Birgitta Bjerke considered herself a full-time artist from the age of 11. She posted that memory in her color-saturated show of the clothes she's crocheted since the 1960s.
"100% Birgitta: The Fine Art of Revolutionary Crochet" comes replete with showbiz memories of the era.
Bjerke designed and made coats for Roger Daltrey, lead singer for The Who, and his wife (on exhibit). She also designed, she writes, for Eric Clapton, "at least one Beatle" and Bobby Weir, a founding member of The Grateful Dead (on exhibit). A photograph shows Bjerke teaching Joni Mitchell to crochet.
This isn't your grandmother's or anyone else's crochet - except marginally that of the London knitter and painter, Kaffe Fassett, whose intricacies and color palettes Bjerke's work brings to mind.
Bjerke also writes that she prefers crochet to knitting because it's easier with crochet to create round and curvy forms. She uses the technique to materialize the most intricate and ravishing of shapes. Her work will leave knitters, as it left me, never wanting to settle for a rectangle again.
She's equally creative with her materials. A fuzzy, magenta coat is crocheted from the tinsel you string on Christmas trees. Her techniques are even more individual. Besides crochet, she uses embroidery, especially couching (where yarn is laid across the base and tacked down), knitting, painting, appliqué, beading and traditional garment construction.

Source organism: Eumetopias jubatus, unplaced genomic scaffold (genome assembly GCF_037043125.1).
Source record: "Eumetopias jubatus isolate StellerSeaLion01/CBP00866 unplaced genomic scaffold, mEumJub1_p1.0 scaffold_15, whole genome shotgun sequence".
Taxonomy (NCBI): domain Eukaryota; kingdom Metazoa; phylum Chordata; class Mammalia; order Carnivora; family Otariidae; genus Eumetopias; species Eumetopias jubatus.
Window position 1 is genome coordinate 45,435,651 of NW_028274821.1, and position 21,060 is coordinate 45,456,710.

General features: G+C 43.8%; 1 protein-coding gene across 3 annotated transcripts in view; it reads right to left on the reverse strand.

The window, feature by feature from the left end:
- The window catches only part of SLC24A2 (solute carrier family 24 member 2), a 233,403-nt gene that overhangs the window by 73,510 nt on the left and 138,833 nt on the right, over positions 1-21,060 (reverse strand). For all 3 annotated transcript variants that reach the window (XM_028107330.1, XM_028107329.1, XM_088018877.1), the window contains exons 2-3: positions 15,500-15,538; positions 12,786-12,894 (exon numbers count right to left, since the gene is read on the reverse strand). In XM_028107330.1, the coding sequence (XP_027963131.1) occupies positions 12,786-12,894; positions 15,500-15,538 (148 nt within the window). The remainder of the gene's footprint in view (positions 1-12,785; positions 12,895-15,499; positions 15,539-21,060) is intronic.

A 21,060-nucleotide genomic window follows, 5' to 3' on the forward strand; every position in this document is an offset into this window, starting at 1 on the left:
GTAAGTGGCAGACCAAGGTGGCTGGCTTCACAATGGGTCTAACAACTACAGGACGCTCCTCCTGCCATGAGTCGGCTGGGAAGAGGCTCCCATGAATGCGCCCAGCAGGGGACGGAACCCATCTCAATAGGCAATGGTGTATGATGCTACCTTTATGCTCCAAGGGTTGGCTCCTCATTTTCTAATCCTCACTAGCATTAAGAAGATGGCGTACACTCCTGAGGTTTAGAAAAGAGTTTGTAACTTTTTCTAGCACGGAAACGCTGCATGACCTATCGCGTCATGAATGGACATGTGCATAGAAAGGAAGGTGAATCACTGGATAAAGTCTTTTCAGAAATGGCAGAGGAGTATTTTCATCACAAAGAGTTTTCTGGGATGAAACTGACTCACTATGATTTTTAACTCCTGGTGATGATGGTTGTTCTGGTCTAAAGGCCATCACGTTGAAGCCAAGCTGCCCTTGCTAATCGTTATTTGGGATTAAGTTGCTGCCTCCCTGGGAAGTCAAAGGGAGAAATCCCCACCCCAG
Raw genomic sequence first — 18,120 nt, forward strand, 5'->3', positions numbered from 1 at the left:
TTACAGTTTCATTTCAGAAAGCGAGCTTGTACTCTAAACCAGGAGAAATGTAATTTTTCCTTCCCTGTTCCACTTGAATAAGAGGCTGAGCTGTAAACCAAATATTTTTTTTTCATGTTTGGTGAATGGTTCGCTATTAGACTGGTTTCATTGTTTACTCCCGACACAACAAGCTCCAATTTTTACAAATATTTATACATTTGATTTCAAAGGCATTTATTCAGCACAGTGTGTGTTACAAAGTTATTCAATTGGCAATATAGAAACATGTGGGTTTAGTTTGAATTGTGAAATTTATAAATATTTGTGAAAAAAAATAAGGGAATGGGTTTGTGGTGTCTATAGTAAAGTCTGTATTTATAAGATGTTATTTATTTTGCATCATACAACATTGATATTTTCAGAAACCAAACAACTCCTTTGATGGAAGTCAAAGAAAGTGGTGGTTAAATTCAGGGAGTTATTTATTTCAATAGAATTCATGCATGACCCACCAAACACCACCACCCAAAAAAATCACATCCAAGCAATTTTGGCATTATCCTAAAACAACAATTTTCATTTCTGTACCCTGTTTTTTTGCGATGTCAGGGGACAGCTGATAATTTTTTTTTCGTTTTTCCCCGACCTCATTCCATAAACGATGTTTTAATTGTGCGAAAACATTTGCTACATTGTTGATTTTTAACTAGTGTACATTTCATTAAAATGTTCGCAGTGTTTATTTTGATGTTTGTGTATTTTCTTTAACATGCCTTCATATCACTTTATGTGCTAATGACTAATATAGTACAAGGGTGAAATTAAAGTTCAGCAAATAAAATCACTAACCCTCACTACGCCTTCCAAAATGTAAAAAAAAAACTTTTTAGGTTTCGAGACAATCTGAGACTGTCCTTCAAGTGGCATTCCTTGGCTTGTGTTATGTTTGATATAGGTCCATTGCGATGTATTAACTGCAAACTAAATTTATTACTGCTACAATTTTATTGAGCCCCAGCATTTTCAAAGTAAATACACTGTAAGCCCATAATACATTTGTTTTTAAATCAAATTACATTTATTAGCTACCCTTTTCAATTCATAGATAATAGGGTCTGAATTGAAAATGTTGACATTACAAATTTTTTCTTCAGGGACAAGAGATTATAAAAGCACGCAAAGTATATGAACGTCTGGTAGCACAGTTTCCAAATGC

She's political. An anti-Vietnam mural shows the Statue of Liberty sinking into the sea. She's funny and suggestive but not vulgar. See the bikini on Page 1B. Also, other swimsuits and dresses feature cartoon hands grasping in the most forbidden of places. Then the mural "Story of Life" shows male privates in a far more beautiful color than any equivalents in the natural world.
Bjerke's life reads like a hippie chick's dream of geography. She hung around London dressing the musicians, then went to Paris where Louis Féraud did a catwalk show of her work. What hippie could pass up Ibiza in those groovy days? Bjerke didn't. Then she lived in Sonoma and San Francisco when those were the places to be.
Her connection with the Southwest is slight. She shows a jacket completed this year with images of the Taos Pueblo on it and a few other drawings with regional references. But hurrah for Center of Southwest Studies for slipping outside the usual bounds to bring in this beautiful, exciting show.
The only thing that's missing is the music. Songs by Bjerke's customers should be blaring to round off the time-traveling experience.
Even without the music, this show will break attendance records.